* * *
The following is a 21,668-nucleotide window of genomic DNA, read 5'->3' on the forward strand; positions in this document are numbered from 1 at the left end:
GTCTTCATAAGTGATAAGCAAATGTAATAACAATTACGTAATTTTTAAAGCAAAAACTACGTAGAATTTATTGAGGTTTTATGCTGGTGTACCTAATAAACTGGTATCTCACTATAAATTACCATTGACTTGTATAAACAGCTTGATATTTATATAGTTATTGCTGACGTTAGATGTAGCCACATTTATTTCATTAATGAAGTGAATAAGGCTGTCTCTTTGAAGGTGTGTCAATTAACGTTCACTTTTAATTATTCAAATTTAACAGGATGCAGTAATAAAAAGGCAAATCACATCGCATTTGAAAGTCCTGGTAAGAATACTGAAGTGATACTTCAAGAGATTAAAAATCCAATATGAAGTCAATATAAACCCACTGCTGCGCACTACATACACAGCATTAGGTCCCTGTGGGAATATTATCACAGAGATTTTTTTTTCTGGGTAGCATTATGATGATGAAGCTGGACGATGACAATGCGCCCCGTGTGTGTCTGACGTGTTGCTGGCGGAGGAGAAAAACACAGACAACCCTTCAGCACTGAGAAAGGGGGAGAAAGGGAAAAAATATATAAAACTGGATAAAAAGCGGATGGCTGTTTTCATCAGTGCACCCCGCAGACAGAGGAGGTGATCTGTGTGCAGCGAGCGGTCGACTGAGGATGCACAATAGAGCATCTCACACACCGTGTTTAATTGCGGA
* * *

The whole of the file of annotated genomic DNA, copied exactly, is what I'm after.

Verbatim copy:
The following is a 21,668-nucleotide window of genomic DNA, read 5'->3' on the forward strand; positions in this document are numbered from 1 at the left end:
GTCTTCATAAGTGATAAGCAAATGTAATAACAATTACGTAATTTTTAAAGCAAAAACTACGTAGAATTTATTGAGGTTTTATGCTGGTGTACCTAATAAACTGGTATCTCACTATAAATTACCATTGACTTGTATAAACAGCTTGATATTTATATAGTTATTGCTGACGTTAGATGTAGCCACATTTATTTCATTAATGAAGTGAATAAGGCTGTCTCTTTGAAGGTGTGTCAATTAACGTTCACTTTTAATTATTCAAATTTAACAGGATGCAGTAATAAAAAGGCAAATCACATCGCATTTGAAAGTCCTGGTAAGAATACTGAAGTGATACTTCAAGAGATTAAAAATCCAATATGAAGTCAATATAAACCCACTGCTGCGCACTACATACACAGCATTAGGTCCCTGTGGGAATATTATCACAGAGATTTTTTTTTCTGGGTAGCATTATGATGATGAAGCTGGACGATGACAATGCGCCCCGTGTGTGTCTGACGTGTTGCTGGCGGAGGAGAAAAACACAGACAACCCTTCAGCACTGAGAAAGGGGGAGAAAGGGAAAAAATATATAAAACTGGATAAAAAGCGGATGGCTGTTTTCATCAGTGCACCCCGCAGACAGAGGAGGTGATCTGTGTGCAGCGAGCGGTCGACTGAGGATGCACAATAGAGCATCTCACACACCGTGTTTAATTGCGGA